The backs as a unit and individually get reasonabl' />
It's judgment time for the 2000 All Blacks, and the marks can be split into two easy categories.
The backs as a unit and individually get reasonable passmarks, and stamps of excellence in some areas.
The forwards, though, provide more questions than answers, none more so than the front row.
There were ominous signs before the test at Ellis Park, the most important being that the All Blacks over the past few years have struggled to deliver when they are supposed to win.
You must take your hat off to the South Africans, who were unrecognisable from the team who lost in Christchurch. Their backs in yesterday's test actually looked as though they knew each others' names.
It was at times a brilliant effort from the Boks, but the All Blacks gave them too much leeway, especially with a sometimes confused defensive pattern.
The setpieces were once again a major problem. Our kickoff takes and lineouts have been shoddy all year, and still let the All Blacks down yesterday.
The All Blacks tried short kickoffs which Mark Andrews accepted with glee. In contrast, the All Blacks lost important kickoffs.
The All Blacks must approach virtually every one of their lineouts wondering whether they are going to win it, rather than being able to plan with confidence around a good take.
The front row are a major disappointment, especially considering where they appeared to be heading a couple of years ago.
It's their work as a unit that is the real worry.
Anton Oliver made a couple of good runs, but Carl Hoeft fell off a couple of tackles, which was very disappointing, and Kees Meeuws just wasn't dominant.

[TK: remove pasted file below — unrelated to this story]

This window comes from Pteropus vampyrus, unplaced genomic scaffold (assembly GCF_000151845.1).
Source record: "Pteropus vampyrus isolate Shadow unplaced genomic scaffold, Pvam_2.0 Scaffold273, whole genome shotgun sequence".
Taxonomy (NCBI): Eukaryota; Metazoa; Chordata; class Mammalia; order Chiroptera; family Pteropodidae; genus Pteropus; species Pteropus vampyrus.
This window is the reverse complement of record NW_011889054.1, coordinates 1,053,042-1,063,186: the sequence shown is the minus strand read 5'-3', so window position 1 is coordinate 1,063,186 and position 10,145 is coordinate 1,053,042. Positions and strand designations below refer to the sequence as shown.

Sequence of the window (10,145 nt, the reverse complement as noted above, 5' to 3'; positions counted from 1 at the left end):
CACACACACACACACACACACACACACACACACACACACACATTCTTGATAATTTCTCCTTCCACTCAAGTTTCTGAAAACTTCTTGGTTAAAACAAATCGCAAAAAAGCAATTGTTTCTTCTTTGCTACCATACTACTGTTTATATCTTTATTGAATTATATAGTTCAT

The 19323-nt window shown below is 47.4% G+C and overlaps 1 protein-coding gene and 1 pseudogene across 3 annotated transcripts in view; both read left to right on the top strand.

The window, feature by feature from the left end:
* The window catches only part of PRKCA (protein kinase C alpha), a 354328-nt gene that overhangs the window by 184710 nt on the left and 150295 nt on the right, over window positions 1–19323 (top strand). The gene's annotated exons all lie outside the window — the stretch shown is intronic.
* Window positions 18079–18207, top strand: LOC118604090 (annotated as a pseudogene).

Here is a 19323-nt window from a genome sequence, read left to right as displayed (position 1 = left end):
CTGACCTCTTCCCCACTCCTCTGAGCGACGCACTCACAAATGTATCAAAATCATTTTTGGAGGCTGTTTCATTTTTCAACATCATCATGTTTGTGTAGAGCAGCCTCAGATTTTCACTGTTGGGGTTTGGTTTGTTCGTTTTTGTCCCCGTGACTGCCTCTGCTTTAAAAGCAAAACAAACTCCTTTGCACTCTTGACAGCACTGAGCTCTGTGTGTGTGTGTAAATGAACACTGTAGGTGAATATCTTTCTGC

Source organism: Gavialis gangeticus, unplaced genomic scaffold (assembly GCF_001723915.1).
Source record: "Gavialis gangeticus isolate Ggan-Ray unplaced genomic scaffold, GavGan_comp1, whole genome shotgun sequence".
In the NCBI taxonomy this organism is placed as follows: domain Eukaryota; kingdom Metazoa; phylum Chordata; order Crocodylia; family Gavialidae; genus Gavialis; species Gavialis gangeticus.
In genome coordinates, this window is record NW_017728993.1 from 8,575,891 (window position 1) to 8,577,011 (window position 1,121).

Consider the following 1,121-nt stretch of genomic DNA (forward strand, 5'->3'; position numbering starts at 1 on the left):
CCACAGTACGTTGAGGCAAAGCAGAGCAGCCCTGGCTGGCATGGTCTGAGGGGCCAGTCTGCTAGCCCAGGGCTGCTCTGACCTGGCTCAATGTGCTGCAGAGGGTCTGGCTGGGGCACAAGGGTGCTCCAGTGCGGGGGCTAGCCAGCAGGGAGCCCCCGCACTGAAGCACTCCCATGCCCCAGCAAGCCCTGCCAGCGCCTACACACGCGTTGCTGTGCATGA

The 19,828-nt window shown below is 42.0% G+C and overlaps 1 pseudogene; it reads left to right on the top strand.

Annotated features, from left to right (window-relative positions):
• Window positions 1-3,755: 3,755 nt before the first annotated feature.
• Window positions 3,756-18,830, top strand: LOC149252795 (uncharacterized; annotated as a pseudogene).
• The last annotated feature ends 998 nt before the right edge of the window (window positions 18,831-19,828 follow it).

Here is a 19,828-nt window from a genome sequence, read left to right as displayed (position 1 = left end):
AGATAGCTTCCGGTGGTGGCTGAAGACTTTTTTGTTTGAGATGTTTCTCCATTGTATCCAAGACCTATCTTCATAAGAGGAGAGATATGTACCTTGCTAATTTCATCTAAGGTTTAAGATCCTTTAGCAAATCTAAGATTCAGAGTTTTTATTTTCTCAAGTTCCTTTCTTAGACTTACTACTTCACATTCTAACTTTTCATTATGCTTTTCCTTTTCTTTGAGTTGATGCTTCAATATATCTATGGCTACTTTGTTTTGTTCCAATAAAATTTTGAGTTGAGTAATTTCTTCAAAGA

It was the South African front rowers who charged around in a dominant mood.
With so many problems in our lineout, there has to be question marks over Norm Maxwell, because he is our No 1 player in that area.
Josh Kronfeld was not up to his normal high standards, and Taine Randell is probably no further ahead or back from where he was last year. Kronfeld has said he wants to tour France and Italy, and he will be one of the players having to prove his worth in the NPC.
Wayne Smith and Tony Gilbert have made it clear they are interested in form, and there are some interesting openside players around.
"Gus" Collins was outstanding in a beaten Northland team on Saturday, although of course playing Waikato is a different story from lining up against the Springboks. There are other likely No 7s around, such as Kupu Vanisi and Matua Parkinson, so it's a case of come back and show your stuff for players like Kronfeld.
The newcomers in the side - and I include Todd Blackadder, Ron Cribb, Troy Flavell and Pita Alatini in that category - have progressed very well, although I don't think Leon MacDonald is really there.
MacDonald seemed to get stagefright at the end by forcing the ball rather than launching a last-ditch counterattack, although you could certainly not blame him for the test loss.
Justin Marshall has improved over last year, which is very encouraging, and Andrew Mehrtens has made advances in dealing with the more physical nature of his position.
And those outside backs are lethal matchwinners and tremendous when they get the chance to run, although it was a surprise to see Jonah Lomu chip ahead when he looked in the ideal position to use his bulk and power to head for the tryline.
Once again, it was a brilliant rugby spectacle, and the quality of South Africa's performance means New Zealand may not have lost the Tri-Nations trophy. The Springboks might still provide Australia with a reasonable test.
But the big difference between the All Blacks and Wallabies is that while the Australians step up and win the games they are supposed to, we often fail, as occurred in the daunting arena that is Ellis Park.
All Blacks test programme 2000